MIAMI — Florida sued the federal government Monday seeking to collect $1.5 billion it says the state has spent to provide schooling, health care and prison beds to hundreds of thousands of illegal immigrants.
"The people of Florida are saying, "Enough!" to paying an unfair share of the cost of providing services to illegal immigrants," said Gov. Lawton Chiles, a Democrat running for reelection.
"The federal government should bear the financial responsibility for its actions and should pay for the cost of refusing to protect Florida's borders."
Miami is one of the leading destinations for immigrants from Cuba, Haiti and other Latin American and Caribbean nations.
A report released by Chiles' office last month concluded that Florida paid about $2.5 billion in 1993 to meet the basic needs of all immigrants. It estimated the state and local governments paid $884 million for services to 345,000 illegal immigrants.
The governor ticked off a list of costs to Florida taxpayers for services provided in 1993 to undocumented immigrants: $180 million for intensive English classes; $13 million for health care and $28 million for law enforcement.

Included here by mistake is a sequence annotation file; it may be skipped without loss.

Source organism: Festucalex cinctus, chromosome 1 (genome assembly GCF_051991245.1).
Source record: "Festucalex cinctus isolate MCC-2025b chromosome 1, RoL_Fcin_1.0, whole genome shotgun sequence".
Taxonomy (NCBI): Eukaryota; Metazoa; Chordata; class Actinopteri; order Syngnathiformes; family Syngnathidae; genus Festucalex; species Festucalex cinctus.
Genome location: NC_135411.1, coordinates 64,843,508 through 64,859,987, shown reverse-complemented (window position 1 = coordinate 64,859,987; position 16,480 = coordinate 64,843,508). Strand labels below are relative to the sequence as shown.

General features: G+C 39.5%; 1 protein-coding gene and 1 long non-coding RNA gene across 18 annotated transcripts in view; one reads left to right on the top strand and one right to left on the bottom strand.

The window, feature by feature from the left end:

"Local governments, as Dade County can attest, spent at least $622 million," Chiles said. The state's lawsuit seeks about $1.5 billion because Florida has been providing services to illegal aliens for more than a decade, he said.
Named as defendants are the U.S. government; Doris Meissner, commissioner of the Immigration and Naturalization Service; Atty. Gen. Janet Reno; Walter Cadman, Miami district INS director, and Donna Shalala, secretary of health and human services.
An INS spokesman in Washington declined to comment. "Our response will be filed in court," Rick Kenney said.
Joining the state of Florida in filing the lawsuit were the Dade County School Board, which runs the nation's fourth-largest public school system, and the Dade Public Health Trust, which operates Miami's Jackson Memorial Hospital, a popular destination for sick immigrants.
Despite the lawsuit, Chiles said he has been "encouraged by the level of cooperation that we've received recently from Washington." He noted last week's agreement with the INS to release and deport nonviolent illegal immigrants held in Florida prisons. That will free up about 500 prison beds.
Advocates for immigrants in south Florida said they supported the state's effort to force the U.S. government to pay a fairer share of the costs of illegal immigration. But they warned that immigrants shouldn't be made scapegoats for Florida's social ills.
"It's a mistake to blame all our problems on immigrants, when, in fact, many immigrants here are taxpayers who greatly contribute to our society," said Cheryl Little, an attorney for Florida Rural Legal Services.